Can Lottery Winners Split Winnings on Their Tax Returns?

The Internal Revenue Service considers all lottery winnings to be taxable income, even if you do not receive an income document at the end of the year that reports the amount you’ve won. If you’ve split your prize with another person or group of people, you need to take steps to ensure any reportable amounts are allocated correctly between yourself and the other winners. In most cases, you need to handle these steps prior to cashing in on your prize.

State Lottery Regulations

Each state lottery commission creates its own rules concerning group or multiple lottery prize winners. The IRS sets mandatory withholding tax rules for prize amounts, but states decide the types of games and winning amounts that are applied to split claims. Before you cash in your winning ticket, download a winner’s handbook from the state lottery commission’s website to review your options.

Claims Department

The state lottery commission processes requests for multiple winner claims. Many states, such as California, Pennsylvania and Kansas require that split claims, be processed before the winning lottery prize is paid out. Other states, such as Oregon, require one claimant to receive the payout, then file a request with the lottery commission to divide the tax liability among the other winners. In either case the lottery commission gathers information about the winners and the amount of prize each person should receive before payments are arranged. The commission also uses claimant information to prepare the correct tax reporting information for each winner. Because each state lottery commission operates individually and may have varying rules, it is important to review the claim instructions for multi-winner claims prior to requesting a payout.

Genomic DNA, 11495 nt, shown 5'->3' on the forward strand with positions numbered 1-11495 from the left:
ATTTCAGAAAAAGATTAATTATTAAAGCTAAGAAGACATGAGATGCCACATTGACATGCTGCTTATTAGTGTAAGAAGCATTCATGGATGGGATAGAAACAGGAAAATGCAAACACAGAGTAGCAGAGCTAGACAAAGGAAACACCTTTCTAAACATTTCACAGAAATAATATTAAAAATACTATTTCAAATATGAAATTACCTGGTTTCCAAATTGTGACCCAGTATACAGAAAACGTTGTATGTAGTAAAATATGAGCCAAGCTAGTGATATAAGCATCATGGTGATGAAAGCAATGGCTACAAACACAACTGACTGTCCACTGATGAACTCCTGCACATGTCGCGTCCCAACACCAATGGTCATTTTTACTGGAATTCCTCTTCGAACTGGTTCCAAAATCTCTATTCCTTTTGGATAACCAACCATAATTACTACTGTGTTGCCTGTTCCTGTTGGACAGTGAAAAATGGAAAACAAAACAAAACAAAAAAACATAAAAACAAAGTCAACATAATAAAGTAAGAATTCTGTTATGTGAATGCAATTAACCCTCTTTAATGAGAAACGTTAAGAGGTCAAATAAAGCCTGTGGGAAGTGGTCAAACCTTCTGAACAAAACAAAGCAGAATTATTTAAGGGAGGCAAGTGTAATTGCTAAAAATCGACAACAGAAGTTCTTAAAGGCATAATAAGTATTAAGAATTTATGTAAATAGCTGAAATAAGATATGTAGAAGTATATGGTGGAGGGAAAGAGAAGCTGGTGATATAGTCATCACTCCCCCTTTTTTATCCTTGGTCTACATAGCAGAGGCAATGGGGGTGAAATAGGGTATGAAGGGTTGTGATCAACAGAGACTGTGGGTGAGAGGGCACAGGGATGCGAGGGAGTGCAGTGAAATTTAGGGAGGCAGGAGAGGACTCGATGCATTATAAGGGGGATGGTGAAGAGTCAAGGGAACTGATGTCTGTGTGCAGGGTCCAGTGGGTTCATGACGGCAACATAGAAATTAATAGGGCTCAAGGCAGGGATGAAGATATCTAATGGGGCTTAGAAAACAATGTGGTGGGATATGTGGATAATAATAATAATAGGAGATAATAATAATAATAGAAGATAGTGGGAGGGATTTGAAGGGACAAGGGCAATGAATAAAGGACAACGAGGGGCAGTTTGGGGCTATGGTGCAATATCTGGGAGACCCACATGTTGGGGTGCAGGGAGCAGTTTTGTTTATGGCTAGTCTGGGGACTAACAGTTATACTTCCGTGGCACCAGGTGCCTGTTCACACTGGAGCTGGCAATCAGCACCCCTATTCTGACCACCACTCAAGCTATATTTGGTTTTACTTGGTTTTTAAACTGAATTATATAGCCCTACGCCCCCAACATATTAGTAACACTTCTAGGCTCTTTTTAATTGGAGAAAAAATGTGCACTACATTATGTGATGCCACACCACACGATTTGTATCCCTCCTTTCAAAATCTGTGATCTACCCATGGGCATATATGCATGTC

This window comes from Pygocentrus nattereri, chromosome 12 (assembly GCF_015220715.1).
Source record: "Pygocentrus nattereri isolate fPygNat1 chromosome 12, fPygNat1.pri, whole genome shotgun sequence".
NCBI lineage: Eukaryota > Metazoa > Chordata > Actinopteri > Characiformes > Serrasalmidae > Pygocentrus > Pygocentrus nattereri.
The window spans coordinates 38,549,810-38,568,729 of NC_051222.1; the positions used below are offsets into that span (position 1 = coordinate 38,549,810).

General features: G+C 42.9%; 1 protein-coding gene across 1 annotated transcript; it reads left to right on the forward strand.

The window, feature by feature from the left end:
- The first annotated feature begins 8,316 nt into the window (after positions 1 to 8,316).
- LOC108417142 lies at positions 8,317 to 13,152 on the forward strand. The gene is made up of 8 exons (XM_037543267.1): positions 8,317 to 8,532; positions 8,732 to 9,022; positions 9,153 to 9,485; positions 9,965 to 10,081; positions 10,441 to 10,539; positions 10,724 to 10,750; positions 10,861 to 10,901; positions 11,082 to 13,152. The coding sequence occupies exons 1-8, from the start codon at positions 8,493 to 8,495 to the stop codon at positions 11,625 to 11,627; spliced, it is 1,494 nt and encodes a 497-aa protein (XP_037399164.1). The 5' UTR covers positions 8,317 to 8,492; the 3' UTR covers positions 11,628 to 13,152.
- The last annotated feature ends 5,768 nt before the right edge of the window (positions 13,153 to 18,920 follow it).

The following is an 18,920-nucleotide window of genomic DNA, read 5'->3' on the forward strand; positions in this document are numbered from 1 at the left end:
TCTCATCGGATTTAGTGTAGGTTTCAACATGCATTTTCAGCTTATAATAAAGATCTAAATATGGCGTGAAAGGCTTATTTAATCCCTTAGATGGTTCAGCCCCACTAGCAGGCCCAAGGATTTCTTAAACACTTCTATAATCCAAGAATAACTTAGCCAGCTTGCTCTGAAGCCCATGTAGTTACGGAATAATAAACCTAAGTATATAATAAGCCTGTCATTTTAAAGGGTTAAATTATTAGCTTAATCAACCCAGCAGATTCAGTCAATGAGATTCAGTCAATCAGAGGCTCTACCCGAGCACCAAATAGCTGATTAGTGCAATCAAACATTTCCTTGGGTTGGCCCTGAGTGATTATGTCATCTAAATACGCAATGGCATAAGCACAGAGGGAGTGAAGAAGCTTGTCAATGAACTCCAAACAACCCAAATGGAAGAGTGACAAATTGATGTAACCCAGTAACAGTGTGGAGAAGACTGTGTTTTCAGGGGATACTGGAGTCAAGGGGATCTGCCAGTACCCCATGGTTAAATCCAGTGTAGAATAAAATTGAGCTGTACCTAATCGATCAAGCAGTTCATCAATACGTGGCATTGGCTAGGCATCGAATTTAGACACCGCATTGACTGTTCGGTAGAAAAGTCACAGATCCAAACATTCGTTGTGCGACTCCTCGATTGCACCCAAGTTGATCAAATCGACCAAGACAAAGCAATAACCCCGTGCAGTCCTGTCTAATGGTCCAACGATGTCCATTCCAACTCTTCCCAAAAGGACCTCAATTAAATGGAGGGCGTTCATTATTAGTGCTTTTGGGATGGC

IRS Form 5754

When lottery prize splits are allowed by the state and a proper claim is submitted with the claims department, the lottery commission asks you to complete IRS Form 5754. This form must contain information about all the winners and the amount of prize each person received. This form is not turned into the IRS; the lottery commission uses it to prepare a W2-G form for each winner, listing the prize each person receives. W2-G forms are sent to winners by the end of January each year, and the IRS expects each person to report the amount of his prize as shown on the W2-G form.

Unreported Split

In general the IRS only requires you to report income that is yours. If lottery winnings you receive are split with other winners and you are the only person who receives a W2-G form, which shows the entire taxable portion of the lottery prize, the IRS expects you to report the whole prize on your return. If this happens and the winnings were really split between you and other winners, you have the option of reporting only your portion. If you do this, you also need to attach a statement to your return explaining that you only received a portion of the prize. On your statement, you need to list the amount you received and provide information about the other winners who received part of the winnings as well as the amounts they received. The IRS then checks the returns of the other people to see if they also claimed their portions. If the other winners do not report their prize, the IRS may require you to claim the whole amount, as shown on the W2-G form you receive.

About the Author

With a background in taxation and financial consulting, Alia Nikolakopulos has over a decade of experience resolving tax and finance issues. She is an IRS Enrolled Agent and has been a writer for these topics since 2010. Nikolakopulos is pursuing Bachelor of Science in accounting at the Metropolitan State University of Denver.

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